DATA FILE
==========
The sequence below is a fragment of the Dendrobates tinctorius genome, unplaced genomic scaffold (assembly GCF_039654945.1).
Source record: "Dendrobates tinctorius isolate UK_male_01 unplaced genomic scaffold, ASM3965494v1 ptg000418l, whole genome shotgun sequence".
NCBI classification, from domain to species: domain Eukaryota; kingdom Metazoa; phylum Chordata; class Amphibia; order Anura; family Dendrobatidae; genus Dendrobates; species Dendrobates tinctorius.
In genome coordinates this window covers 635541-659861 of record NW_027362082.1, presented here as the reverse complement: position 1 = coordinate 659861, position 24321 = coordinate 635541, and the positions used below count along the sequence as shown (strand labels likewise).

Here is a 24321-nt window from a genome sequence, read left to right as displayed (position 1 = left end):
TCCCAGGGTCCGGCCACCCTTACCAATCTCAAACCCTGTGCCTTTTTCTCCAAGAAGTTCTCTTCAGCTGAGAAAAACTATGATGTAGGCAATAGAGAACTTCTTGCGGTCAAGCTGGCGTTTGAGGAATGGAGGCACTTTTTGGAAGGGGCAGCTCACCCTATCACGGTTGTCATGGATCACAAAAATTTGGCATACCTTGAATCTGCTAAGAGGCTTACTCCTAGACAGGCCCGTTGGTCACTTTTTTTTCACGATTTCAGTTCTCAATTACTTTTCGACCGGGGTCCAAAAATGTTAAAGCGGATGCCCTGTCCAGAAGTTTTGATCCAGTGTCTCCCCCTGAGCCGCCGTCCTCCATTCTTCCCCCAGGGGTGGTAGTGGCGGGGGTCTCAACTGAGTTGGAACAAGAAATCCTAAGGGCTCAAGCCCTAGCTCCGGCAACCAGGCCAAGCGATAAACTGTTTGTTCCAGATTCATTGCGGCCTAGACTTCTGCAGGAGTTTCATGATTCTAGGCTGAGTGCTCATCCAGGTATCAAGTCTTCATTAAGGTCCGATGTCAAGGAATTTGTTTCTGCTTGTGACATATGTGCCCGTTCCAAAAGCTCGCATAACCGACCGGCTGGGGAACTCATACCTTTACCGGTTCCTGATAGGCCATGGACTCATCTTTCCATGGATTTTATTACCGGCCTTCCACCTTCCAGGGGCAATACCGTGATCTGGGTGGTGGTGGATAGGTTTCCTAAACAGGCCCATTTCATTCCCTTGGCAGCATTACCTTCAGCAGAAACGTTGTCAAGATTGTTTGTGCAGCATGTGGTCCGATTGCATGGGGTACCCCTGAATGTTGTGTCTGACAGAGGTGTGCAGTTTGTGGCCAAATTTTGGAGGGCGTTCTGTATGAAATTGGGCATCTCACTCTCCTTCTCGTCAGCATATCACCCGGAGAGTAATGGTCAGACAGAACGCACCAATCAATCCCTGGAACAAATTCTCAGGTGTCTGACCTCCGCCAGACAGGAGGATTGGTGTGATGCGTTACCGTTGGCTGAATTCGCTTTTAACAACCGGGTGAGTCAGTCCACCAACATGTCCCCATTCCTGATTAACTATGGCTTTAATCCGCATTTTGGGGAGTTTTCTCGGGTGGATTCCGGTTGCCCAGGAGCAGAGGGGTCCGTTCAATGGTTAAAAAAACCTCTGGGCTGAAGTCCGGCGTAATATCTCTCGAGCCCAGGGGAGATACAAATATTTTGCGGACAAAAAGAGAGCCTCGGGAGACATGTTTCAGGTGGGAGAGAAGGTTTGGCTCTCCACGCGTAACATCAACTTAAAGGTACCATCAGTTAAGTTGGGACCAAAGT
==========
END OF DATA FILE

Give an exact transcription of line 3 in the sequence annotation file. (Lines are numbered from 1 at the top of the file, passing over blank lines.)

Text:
NCBI classification, from domain to species: domain Eukaryota; kingdom Metazoa; phylum Chordata; class Amphibia; order Anura; family Dendrobatidae; genus Dendrobates; species Dendrobates tinctorius.